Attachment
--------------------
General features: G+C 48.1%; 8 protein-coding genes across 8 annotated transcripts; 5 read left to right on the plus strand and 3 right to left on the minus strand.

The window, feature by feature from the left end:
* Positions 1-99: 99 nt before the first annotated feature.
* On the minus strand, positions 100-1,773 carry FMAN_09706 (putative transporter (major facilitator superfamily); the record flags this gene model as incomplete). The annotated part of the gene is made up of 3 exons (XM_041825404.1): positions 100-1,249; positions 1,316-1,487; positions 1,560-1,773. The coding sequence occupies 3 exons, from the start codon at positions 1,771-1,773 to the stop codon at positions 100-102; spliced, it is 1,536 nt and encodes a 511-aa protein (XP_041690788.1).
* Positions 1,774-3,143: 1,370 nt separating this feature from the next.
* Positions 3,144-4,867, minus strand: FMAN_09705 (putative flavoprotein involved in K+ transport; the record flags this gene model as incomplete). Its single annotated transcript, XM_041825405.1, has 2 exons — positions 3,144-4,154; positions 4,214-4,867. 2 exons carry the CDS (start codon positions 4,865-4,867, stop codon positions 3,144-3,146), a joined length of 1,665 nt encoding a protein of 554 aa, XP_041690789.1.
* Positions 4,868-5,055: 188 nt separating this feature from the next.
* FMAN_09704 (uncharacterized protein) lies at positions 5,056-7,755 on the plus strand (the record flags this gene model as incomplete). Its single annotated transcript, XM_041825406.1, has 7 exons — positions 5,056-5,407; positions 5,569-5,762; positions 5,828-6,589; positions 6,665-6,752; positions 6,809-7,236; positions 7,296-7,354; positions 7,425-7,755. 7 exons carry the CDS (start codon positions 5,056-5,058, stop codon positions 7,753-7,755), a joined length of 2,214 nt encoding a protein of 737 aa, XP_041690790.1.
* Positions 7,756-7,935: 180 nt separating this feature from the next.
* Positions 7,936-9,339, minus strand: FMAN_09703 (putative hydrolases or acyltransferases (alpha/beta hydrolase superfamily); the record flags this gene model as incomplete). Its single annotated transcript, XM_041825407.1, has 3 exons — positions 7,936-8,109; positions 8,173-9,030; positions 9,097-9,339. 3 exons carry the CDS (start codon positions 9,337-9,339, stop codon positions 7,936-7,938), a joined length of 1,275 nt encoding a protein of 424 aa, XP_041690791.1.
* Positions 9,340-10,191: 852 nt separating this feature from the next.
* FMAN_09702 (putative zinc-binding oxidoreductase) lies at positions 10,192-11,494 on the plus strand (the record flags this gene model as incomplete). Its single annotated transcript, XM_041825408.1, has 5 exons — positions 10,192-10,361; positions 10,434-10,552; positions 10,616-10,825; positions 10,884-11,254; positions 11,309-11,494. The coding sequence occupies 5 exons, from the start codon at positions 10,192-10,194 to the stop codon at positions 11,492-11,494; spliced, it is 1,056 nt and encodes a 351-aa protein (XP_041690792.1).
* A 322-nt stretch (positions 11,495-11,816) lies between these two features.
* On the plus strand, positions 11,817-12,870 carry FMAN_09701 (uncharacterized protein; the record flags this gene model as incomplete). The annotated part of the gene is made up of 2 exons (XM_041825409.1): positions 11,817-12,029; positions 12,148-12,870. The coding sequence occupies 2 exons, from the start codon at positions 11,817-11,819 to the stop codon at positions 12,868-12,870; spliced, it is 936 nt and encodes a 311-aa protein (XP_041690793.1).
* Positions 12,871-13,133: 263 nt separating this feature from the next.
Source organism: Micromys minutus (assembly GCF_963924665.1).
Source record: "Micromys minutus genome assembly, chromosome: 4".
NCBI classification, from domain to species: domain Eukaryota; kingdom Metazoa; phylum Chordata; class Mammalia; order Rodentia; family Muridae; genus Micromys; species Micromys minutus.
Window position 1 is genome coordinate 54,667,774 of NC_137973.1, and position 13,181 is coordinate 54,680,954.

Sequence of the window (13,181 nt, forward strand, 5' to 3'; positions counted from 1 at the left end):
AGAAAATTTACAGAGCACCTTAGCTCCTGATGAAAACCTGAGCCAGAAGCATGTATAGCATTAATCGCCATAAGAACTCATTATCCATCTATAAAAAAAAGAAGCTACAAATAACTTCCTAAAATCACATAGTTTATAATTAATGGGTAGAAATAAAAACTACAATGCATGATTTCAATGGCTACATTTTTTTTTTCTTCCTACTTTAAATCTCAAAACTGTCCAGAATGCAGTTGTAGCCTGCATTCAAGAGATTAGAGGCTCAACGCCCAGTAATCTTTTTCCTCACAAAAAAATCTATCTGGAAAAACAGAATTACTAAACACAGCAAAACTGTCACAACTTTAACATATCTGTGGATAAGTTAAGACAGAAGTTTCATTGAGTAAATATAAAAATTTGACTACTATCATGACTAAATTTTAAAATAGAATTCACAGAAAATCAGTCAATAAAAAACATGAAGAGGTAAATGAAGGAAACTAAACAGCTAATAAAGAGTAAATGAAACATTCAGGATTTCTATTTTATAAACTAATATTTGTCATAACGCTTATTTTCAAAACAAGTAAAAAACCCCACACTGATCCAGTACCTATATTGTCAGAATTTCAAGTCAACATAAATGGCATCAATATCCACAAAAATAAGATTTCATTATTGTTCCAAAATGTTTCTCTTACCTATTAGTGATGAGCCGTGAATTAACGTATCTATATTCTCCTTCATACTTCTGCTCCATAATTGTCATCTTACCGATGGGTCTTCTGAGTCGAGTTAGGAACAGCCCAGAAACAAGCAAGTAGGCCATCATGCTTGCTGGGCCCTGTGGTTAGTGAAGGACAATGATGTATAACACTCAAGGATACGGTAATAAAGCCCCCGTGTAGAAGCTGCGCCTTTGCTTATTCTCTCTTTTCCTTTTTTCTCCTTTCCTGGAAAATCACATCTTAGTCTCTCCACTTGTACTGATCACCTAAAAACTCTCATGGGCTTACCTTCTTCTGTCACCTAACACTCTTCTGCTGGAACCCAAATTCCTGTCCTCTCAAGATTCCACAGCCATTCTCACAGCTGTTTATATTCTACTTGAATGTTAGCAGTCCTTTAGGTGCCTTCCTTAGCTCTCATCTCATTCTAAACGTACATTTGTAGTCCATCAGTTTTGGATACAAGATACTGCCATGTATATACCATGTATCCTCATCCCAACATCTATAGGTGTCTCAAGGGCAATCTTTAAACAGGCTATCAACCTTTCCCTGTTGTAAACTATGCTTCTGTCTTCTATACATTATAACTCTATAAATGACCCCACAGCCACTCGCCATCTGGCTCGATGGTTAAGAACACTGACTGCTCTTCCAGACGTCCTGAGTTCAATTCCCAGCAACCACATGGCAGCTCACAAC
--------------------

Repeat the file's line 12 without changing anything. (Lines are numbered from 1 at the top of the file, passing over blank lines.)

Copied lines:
* FMAN_09702 (putative zinc-binding oxidoreductase) lies at positions 10,192-11,494 on the plus strand (the record flags this gene model as incomplete). Its single annotated transcript, XM_041825408.1, has 5 exons — positions 10,192-10,361; positions 10,434-10,552; positions 10,616-10,825; positions 10,884-11,254; positions 11,309-11,494. The coding sequence occupies 5 exons, from the start codon at positions 10,192-10,194 to the stop codon at positions 11,492-11,494; spliced, it is 1,056 nt and encodes a 351-aa protein (XP_041690792.1).